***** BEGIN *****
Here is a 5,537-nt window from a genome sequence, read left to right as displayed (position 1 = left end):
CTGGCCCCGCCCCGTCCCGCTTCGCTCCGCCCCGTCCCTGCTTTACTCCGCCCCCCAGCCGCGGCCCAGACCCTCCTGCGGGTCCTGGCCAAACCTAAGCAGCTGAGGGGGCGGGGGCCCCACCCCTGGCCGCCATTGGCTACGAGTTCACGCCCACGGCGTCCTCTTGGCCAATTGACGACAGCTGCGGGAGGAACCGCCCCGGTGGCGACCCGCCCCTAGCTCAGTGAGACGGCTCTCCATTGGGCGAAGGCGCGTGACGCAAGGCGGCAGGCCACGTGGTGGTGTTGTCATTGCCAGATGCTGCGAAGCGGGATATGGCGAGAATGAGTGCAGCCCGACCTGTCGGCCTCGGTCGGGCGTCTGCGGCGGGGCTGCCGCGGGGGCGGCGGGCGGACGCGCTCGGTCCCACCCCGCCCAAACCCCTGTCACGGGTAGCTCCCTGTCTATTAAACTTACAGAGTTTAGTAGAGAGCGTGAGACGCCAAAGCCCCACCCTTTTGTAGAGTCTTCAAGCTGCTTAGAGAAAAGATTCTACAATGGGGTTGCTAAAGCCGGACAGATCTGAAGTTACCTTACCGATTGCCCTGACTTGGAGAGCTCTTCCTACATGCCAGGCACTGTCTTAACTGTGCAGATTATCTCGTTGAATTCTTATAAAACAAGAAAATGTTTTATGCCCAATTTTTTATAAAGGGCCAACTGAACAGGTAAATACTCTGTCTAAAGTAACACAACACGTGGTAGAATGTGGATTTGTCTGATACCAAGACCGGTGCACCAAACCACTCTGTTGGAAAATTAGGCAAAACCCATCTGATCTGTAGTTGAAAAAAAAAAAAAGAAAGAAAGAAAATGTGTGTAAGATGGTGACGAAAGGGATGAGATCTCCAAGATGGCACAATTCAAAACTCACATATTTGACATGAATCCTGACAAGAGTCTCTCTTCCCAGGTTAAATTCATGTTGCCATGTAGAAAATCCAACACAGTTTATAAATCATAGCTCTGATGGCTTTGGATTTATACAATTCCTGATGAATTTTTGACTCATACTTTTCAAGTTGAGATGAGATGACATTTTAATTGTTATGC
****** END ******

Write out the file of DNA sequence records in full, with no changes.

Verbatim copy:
Here is a 5,537-nt window from a genome sequence, read left to right as displayed (position 1 = left end):
CTGGCCCCGCCCCGTCCCGCTTCGCTCCGCCCCGTCCCTGCTTTACTCCGCCCCCCAGCCGCGGCCCAGACCCTCCTGCGGGTCCTGGCCAAACCTAAGCAGCTGAGGGGGCGGGGGCCCCACCCCTGGCCGCCATTGGCTACGAGTTCACGCCCACGGCGTCCTCTTGGCCAATTGACGACAGCTGCGGGAGGAACCGCCCCGGTGGCGACCCGCCCCTAGCTCAGTGAGACGGCTCTCCATTGGGCGAAGGCGCGTGACGCAAGGCGGCAGGCCACGTGGTGGTGTTGTCATTGCCAGATGCTGCGAAGCGGGATATGGCGAGAATGAGTGCAGCCCGACCTGTCGGCCTCGGTCGGGCGTCTGCGGCGGGGCTGCCGCGGGGGCGGCGGGCGGACGCGCTCGGTCCCACCCCGCCCAAACCCCTGTCACGGGTAGCTCCCTGTCTATTAAACTTACAGAGTTTAGTAGAGAGCGTGAGACGCCAAAGCCCCACCCTTTTGTAGAGTCTTCAAGCTGCTTAGAGAAAAGATTCTACAATGGGGTTGCTAAAGCCGGACAGATCTGAAGTTACCTTACCGATTGCCCTGACTTGGAGAGCTCTTCCTACATGCCAGGCACTGTCTTAACTGTGCAGATTATCTCGTTGAATTCTTATAAAACAAGAAAATGTTTTATGCCCAATTTTTTATAAAGGGCCAACTGAACAGGTAAATACTCTGTCTAAAGTAACACAACACGTGGTAGAATGTGGATTTGTCTGATACCAAGACCGGTGCACCAAACCACTCTGTTGGAAAATTAGGCAAAACCCATCTGATCTGTAGTTGAAAAAAAAAAAAAGAAAGAAAGAAAATGTGTGTAAGATGGTGACGAAAGGGATGAGATCTCCAAGATGGCACAATTCAAAACTCACATATTTGACATGAATCCTGACAAGAGTCTCTCTTCCCAGGTTAAATTCATGTTGCCATGTAGAAAATCCAACACAGTTTATAAATCATAGCTCTGATGGCTTTGGATTTATACAATTCCTGATGAATTTTTGACTCATACTTTTCAAGTTGAGATGAGATGACATTTTAATTGTTATGC